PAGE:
Within the Avatarverse, there are different levels of self that are important to distinguish in order to understand the concept of spirits and reincarnation cycle.
A soul is a being’s existential core, the unit that’s tied to life and the cycle of reincarnation. When Korra used spiritbending on UnaVaatu, she destroyed Unalaq’s soul, removing him from the reincarnation cycle for all time. A spirit is an individual’s very essence, a part that’s unique to themselves and can be sent to the Spirit World. Avatars are able to connect their spirit with the spirits of their past lives by using Raava as a conduit. Think of it as a single flame lighting multiple candles; the spirit is each individual fire, while the soul is fire itself. The flame on each candle is the same as every other fire, yet still separate and unique.
Iroh didn’t enter the Spirit World in the same way those stuck in the Fog of Lost Souls did; rather, he essentially reached the Avatar equivalent of Nirvana, becoming an enlightened being who transferred his essence into a spiritual form. The Painted Lady was another individual to achieve enlightenment, and she became a bodhisattva-esque figure for the village she watched over in life. Compare this to Avatar Kuruk, who entered the Spirit World to find Umi and defeat Koh, and supposedly stayed there for centuries even as the Avatar Cycle continued as usual.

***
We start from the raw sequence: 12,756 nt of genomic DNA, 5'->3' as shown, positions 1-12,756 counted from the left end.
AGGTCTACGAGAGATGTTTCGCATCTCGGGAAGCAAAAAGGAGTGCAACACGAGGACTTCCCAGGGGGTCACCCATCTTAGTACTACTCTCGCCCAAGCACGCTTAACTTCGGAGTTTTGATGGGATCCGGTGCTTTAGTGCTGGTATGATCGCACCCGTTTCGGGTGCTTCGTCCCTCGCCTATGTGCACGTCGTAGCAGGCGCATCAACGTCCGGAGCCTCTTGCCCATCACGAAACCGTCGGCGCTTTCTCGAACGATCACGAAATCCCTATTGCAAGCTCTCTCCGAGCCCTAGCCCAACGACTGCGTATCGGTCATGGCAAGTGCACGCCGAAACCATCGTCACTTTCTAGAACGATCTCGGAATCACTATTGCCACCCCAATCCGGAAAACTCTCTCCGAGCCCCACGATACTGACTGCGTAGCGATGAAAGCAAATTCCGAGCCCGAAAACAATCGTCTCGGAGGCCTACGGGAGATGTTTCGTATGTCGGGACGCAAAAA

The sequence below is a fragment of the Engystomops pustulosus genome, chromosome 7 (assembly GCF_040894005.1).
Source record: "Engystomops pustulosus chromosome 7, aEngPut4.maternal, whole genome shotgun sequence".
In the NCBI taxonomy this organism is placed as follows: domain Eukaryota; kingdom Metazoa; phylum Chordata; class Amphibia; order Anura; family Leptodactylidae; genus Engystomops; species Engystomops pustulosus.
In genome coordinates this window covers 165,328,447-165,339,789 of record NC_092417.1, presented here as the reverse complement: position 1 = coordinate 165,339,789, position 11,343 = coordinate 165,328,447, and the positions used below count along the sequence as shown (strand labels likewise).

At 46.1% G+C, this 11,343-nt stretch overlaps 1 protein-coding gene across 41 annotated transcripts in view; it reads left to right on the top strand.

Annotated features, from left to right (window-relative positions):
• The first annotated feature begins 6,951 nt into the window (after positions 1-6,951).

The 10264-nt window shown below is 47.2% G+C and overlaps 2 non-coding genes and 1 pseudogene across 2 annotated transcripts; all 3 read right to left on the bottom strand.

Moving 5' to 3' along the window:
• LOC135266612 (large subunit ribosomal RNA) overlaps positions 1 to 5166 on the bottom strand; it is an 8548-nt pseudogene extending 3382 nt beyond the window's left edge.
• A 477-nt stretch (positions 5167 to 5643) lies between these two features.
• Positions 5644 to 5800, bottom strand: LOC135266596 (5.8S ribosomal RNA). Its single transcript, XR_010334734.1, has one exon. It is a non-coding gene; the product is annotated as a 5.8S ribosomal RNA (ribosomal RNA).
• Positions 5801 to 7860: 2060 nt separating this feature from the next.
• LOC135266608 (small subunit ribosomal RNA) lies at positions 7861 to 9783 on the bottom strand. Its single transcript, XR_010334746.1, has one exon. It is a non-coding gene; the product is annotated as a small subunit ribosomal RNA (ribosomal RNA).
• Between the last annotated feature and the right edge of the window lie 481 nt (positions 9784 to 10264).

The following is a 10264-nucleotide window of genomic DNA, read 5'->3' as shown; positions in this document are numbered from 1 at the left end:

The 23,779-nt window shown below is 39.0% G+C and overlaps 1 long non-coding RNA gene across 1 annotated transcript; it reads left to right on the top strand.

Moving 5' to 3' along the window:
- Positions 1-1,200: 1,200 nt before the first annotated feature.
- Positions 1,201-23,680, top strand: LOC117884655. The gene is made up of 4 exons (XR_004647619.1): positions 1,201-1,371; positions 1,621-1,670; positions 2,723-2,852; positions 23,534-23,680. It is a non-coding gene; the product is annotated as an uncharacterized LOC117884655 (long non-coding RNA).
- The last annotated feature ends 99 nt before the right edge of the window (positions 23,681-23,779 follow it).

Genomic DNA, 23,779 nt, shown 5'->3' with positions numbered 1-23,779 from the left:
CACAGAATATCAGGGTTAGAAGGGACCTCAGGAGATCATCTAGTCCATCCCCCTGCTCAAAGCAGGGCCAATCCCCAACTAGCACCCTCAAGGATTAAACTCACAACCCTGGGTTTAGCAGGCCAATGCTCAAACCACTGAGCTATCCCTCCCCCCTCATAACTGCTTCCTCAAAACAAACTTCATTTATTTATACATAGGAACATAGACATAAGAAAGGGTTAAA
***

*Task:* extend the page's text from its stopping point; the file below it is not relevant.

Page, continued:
The implication is that the Avatar cannot reach enlightenment, because their duty to the world means they must remain tied to the cycle of reincarnation. Yangchen has stated the Avatar has to give up their spiritual needs for the needs of the people they serve; they ultimately must remain attached to life, humanity, existence. This is both a noble sacrifice and a curse, depending on your point of view.
I don’t think you’re too far off about the meaning of the void. Buddhist concepts of “the void" (śūnyatā) hold it to be a meditative and philosophical view of detachment from existence. Quotes from Guru Laghima that Zaheer has dropped throughout the season reflect many of the ideas inherent to this concept. “Instinct is a lie, told by a fearful body hoping to be wrong,” is the recognition of a non-objective existence and reality; “let go your earthly tether, enter the void, empty, and become wind,” speaks of a state of spiritual detachment and separation from meaning; “new growth cannot exist without first the destruction of the old,” once more implies an ever-changing existence of both positives and negatives.
Voidness is often mistaken for a form of nihilism; I might be recalling this wrong, but I believe Nietzsche has been referred to as the European Buddha for this very reason. This, however, is a misread of the philosophy; nihilism draws from the idea nothing has meaning, while voidness states that meaning is entirely relative. Bobbityhobbity has written a fan-freaking-tastic post about Zaheer’s apparent adherence to nihilism, and I think this is generally consistent with what we know about Zaheer’s philosophies. He takes elements of Guru Laghima’s teachings and discards many of their applications in airbender life, revering traditional airbending as an art form yet disregarding the Air Nomad’s vow to pacifism.